In addition to the social conditions of the “culture of violence”, there are also individual predispositions. Men’s? Instinctive aggression? And it’s not a social balance sheet, although it does provide an insightful portrait of the “bad neighborhood” and its inhabitants. But above all, we cross over to the other side – the one we fear and explain to ourselves in different ways. We get to know young men we would rather not meet on a deserted street, and we can understand, or rather feel, what drives them. Adrenaline, fast money, easy girls, struggle for position in the group and power, a kind of honor… The law of the jungle: win or die. Simple morality: weakness is bad, strength is good. Of course, in the end, the hero will begin to understand that he is thus wasting his life, will find a calmer job, that is, the cocaine business, but will not give us the satisfaction of remorse.

Malcolm XD: I only slander those who deserve it

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However, when he returns to visit the old places after many years, he feels incredible sadness. But maybe a bit of nostalgia too? Because despite all these successful actions, the money won, the fights won, the outlaw order guards, the thousands of skunks and other contus, this time turns out to be empty. Either way, finishing play doesn’t feel like a successful game in GTA. (It’s a very brutal game. And Gabriel compares his life to her – only in real life).

I thought it was not a book that I would like. Or that it falls into the compartment: it may be good, but not for me. And yet… I read it in one go. It’s really well structured and written. One can find expressions such as “a small piece of glass”, and next to it “the moon seems swollen and massive, as if it were pressed against the net of clouds which held it in the sky”. It is a combination of slang, spoken language and literary language. And with each page, my admiration for the translator grew, not because I can compare it to the original, but because he wrote it for us so well in Polish.

And here you can hear how it sounds in English:

Richard Flaganan, A living sea of ​​daydreams, trans. Maciej Świerkocki, Wydawnictwo Literackie 2022

Vivid Sea of ​​Daydreams BlanketHis hand.
It’s unclear how the disappearance started or if it’s already over, Anna thought.

Annie’s first finger had disappeared. He simply disappeared. Later there will be more of this disappearance, maybe even the whole person will disappear. And as strange as it may seem, it seems more and more evident in the novel. So much is disappearing – “ancient forests are disappearing, the beaches are all covered, wild birds are throwing up the plastic supermarket bags, the world is disappearing because a terrible force returns to make the last count”. The list of missing is very long. Birds, insects, animals. Real life disappears because it seeps into the cyber world. There are fires in Australia…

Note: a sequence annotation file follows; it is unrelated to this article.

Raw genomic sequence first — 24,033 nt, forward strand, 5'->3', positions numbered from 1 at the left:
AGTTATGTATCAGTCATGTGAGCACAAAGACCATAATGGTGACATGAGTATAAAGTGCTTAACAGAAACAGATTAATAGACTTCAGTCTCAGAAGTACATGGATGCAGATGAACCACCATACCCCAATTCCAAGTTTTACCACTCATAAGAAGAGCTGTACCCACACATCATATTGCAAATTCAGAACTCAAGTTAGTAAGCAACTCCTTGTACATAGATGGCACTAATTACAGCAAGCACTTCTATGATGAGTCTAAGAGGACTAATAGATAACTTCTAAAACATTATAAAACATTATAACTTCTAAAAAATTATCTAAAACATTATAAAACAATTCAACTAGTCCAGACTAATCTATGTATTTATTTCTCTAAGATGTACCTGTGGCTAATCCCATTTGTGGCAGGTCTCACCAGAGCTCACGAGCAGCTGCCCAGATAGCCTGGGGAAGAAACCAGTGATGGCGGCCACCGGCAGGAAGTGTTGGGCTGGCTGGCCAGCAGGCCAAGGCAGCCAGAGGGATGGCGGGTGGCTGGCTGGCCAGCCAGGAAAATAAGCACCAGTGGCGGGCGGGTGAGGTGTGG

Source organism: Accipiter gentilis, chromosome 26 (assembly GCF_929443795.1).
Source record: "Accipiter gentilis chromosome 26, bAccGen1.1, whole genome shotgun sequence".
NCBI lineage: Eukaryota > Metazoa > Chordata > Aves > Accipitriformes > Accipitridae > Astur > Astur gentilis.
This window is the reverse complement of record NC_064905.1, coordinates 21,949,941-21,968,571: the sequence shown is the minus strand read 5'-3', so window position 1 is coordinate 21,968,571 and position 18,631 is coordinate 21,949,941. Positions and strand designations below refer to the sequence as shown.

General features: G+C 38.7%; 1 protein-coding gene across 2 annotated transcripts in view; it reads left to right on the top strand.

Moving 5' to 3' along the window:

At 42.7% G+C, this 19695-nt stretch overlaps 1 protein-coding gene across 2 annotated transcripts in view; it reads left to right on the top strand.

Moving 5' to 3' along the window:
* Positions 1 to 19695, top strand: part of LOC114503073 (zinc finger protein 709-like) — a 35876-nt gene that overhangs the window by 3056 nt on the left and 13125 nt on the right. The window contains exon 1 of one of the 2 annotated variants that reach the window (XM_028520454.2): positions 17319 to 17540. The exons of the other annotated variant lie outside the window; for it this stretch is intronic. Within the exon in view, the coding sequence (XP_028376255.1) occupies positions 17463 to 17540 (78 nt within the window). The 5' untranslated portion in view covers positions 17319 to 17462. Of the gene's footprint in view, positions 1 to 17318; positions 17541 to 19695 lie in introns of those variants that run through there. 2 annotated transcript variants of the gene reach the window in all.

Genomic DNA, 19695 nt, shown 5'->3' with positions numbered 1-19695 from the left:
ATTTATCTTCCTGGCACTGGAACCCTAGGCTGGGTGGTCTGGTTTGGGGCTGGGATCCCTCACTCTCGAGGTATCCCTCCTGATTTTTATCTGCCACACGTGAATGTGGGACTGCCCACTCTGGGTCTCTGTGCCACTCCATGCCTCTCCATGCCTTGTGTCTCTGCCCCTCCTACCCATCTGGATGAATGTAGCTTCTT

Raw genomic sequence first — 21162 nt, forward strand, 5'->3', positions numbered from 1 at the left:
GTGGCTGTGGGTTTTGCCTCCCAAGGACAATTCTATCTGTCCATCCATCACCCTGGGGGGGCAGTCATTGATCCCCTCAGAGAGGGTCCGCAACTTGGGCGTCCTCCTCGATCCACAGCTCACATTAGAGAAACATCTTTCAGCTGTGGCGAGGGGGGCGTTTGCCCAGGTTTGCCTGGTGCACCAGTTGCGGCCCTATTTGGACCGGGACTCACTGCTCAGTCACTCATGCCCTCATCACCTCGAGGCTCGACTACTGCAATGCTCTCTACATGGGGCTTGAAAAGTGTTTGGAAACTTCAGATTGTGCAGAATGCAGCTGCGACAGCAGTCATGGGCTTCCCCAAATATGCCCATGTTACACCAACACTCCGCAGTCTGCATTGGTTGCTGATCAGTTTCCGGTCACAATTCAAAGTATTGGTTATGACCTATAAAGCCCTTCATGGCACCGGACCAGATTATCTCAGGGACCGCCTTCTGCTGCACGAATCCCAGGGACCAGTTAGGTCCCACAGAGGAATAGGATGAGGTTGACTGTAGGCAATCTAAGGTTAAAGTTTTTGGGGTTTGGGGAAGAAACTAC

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Anna, a successful architect, lives in Sydney. He has two brothers – a smart businessman and a losing painter. These three will have to take care of their dying mother. She is already 86 years old and her life is about to end. However, the children don’t want to let her die, they use all means, money and connections to prolong her life. The easiest way to reduce this thread to psychology is understandable psychology for everyone. Family relationships, tensions between brothers and sisters, support for the death of a loved one. The questions of how long to fight and when to let go…

You can get the most out of this novel, but that’s probably not the point. This dying mother turns into a kind of nightmare, which quickly becomes unrealistic, even if considered from a medical point of view. It is a metaphor, as is the disappearance of body parts. What is the point of this fight in a world that is disappearing and where death can come from a completely unexpected side? And do you have to fight so much for a bird of an endangered species? How much love is there in all this fighting and how much pride and fear?

It is not a novel that lends itself to simple interpretations, but it is very beautiful. Sad and beautiful.

I have long enjoyed Flanagan, a writer from Tasmania. I don’t know if it’s the best of his novels.